The term project management (PM) is used by many people in totally different ways. I also call myself a project manager because in 2016 I had a training course on “practical knowledge for project management” and I am responsible for several IT-projects. In the recent past it became anoying to me reading articles about PM in the web or trying things out that have different baselines.

A Brief Background

On the one hand I noticed that it is fancy to do everything the agile way, especially in the domain of software projects. SCRUM or Kanban promote an interesting mindset and provide comprehensive rules. So should we stop thinking about the recommendations of classic management now? In that case a project manager would ignore important phases or processes, where an agile appoach has no answer for.

On the other hand there is the classic PM. The Project Management Institute or PMI is the biggest organization of its kind and created a ‘standard’ in a certain way. The PMI defines and describes every tiny detail you could ever imagine. So I decided to dive into the Project Management Body of Knowledge alias PMBOK®. Of course there are also other paradigms, but I have choosen that one - get over it!

The five process groups do not represent a chronological sequence.

graph LR A[Initiating] --> B[Planning] B --> C[Executing] C --> D[Monitoring & Controlling] D --> E[Closing]
graph TB A[Initiating] --> B[Planning] B --> C[Executing] C --> D[Monitoring & Controlling] D --> E[Closing]

The PMBOK-Guide structures the whole thing into five process groups. Please note that these are not applied in a chronological sequence. These five groups contain 49 processes in total to cover every situation a project manager might face. It is up to the project manager to implement the provided processes in an appropriate way. So when it makes sence to not apply a certain process or to iterate others - which is a hard rule in some places - it is absolutely in accordance to PMI.

At this point I learned that the classic PM has applied agile methods long before it was popular. The term PMI uses is called rolling wave planning, which means you plan, execute and monitor & control in an iterative way - sounds pretty agile!

Common Mistakes

Okay so the following thoughts are just what I have learned from my daily life. I am curious to find out what your experiences are, so leave me a comment.

  1. One of the first problems is that unexperienced project leaders might think that management tasks are too costly or needless, which results in leaving important stuff out. It is often forgotten that project management is about defining how things should be done in your project and making things measurable. When you don’t define success parameters in your project, how could you measure it or even become successful?
  2. As project manager it is probably the most important job to communicate to your stakeholders. So not knowing them clearly or ignoring some of their requirements is fatal.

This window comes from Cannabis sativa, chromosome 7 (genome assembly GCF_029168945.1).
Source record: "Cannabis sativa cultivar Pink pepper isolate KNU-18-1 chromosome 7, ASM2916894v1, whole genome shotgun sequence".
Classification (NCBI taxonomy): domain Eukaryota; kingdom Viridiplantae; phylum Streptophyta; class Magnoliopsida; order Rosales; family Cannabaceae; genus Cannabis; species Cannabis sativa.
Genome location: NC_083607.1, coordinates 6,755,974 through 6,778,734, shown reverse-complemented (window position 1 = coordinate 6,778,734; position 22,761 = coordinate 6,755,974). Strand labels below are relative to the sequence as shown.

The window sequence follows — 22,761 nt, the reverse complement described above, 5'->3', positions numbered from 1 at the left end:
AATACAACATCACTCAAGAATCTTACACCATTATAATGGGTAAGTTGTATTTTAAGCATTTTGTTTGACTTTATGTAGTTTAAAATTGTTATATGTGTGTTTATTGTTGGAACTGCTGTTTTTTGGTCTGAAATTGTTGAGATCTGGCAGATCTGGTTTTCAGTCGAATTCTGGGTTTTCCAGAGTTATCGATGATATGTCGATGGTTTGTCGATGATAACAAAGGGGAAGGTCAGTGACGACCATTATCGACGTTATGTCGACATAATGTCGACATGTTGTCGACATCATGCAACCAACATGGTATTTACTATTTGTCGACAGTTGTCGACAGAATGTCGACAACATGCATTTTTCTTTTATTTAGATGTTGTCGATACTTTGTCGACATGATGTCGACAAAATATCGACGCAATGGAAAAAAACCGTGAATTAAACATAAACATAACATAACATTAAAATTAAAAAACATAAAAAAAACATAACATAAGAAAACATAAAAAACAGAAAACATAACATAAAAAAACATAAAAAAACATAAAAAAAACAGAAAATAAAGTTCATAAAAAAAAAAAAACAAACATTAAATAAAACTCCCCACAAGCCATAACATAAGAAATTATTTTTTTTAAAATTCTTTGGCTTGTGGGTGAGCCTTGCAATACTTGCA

3. Facing risks or uncertainity is the daily job of the project manager. The worst thing you could do is to slow down the decision process. Don’t forget that you are not responsible for problems - only for the way how to deal with it. As a project leader you always have the choice to decide on your own or to escalate the decision. It is not a weakness delegating decisions, it is your power to decide how the things should be resolved.
Never Stop Learning

In order to unite all the fragments of PM knowledge I had and to build that on top of a solid ground, I started a training course for the Project Management Professional (PMP). To be honest, the theory is seriously hard and I am not sure if I will be successful but the training-time is worth it. Maybe someone will find my preliminary insight usefull.

So here are some good axioms I learned:
  • Every project management costs, but it never costs more when it is done right.
  • It is impossible not to decide. Even making no decision is a decision (often the worse).
  • Define how you do the things. It is okay to skip some aspects of PM when you can justify it.
  • It is impossible not to communicate.
  • Ask yourself: Is 'it' appropriate for my project and does 'it' support my objectives? - It could be every decision or process you apply.

I started calling myself a project manager when I became responsible for the success of ‘my’ projects. In my opinion it is important to learn the ground truth from world leading professionals. Joining courses for PM is always a good choice compared to half-true stories from the web - not like mine. My choice was the PMP - a very comprehensive theory. Additionally, I apply agile methods and DevOpp-toolings in a sensible way within the project execution.

Finally, I strongly recommend not to see classic PM and agile methods as divided or incompatible. Apply whatever is appropriate for your project.

Writing this post was powered with music from Tool - Sober.
Have a nice day!

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